As the requisite diversity of citizenship between the parties, and is alleged in the bill to confer jurisdiction upon this court, the jurisdiction does not depend upon the patent laws, but upon general principles of equity. Assuming that the complainants did not acquire by their agreement with Hadlock the legal title to the patent, and therefore could not maintain an action for infringement except in the name of the owner or with the owner joined as a party, it is nevertheless true that they.acquired an extensive beneficial interest in the patent. The second clause of the agreement shows that the right reserved to Hadlock was intended to be a personal privilege merely. The complainants, therefore, acquired the whole monopoly of the patent except in Chicago, and subject to the right of Hadlock to sell the bustles when she manufactured them herself or bought them from the complainants or their vendees. If Hadlock were now selling the patented articles in New York, not manufactured by herself or by the complainants, no doubt is entertained that she could be enjoined at the suit of the complainants. The complainants would not be restricted to a remedy at law for damages for breach of covenant. Equity will enjoin the breach of negative covenants whenever it would decree a specific performance of the agreement between the parties. Such a remedy is said by a commentator of authority to furnish the complement to the relief by specific performance. Bisp. Eg. § 46l. Although equity does not, as a general rule, decree specific performance of contracts relating to personal property this is because, ordinarily, adequate compensation in case of a breach may be obtained by way of damages at law. It is apparent that s.uch a consideration cannot apply to an agreement like the present, because from the nature of the subject-matter it would be impossible in many cases to ascertain the damages which licensees might sustain by reason of being deprived of their rights to use an invention. Agreements for the assignment of a patent, and for delivery of chattels which can be supplied by the vendors alone, and for renewals of leases, are among those which will be specifically enforced, (Binney v. Annan, 10'7 Mass. 94; Fry, Spec. Perf. § 33; Furnival v. Crew, 3 Atk. 83-H7; Burke v. Smythe, 3 Jones & L. 193; Willis v. Astor, 4 Edw. Oh. 594,) and are sufficiently analogous in their character to the present agreement to bring. this case within the authorities. As Rosenstock had full knowledge of the complainants' equities these equities are upon the title he acquired, and restrict his rights to the same extent as though the title remained in Hadlock. He can be compelled to do and not to do those things which Hadlock ought or ought not to do. He knew, or was bound to know, that if Hadlock intended by a sale of her patent to pnt it out of her power to perform her agreement with complainants the transaction was intended as a fraud :lpon them. He was either a party to this fraudulent design, or he intended to recognize complainants' rights. In either case he stands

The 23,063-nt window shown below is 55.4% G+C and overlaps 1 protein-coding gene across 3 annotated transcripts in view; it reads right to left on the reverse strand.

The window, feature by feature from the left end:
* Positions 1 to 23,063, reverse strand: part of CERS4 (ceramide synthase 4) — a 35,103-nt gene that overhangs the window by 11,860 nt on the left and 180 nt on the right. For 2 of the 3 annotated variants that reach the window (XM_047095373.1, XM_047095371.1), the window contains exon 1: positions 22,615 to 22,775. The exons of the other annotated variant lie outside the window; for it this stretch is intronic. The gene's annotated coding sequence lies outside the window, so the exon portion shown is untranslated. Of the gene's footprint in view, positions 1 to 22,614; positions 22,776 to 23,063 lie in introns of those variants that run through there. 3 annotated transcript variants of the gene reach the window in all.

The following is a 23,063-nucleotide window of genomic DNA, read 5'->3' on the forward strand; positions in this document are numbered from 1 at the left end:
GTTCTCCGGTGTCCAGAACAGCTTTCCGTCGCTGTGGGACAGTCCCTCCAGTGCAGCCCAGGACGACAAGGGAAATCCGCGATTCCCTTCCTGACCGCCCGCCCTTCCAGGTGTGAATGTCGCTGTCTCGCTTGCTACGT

towards the complainants in the place she would occupy if she now owned the patent, and must abide by the agreemeni. An injunction is granted.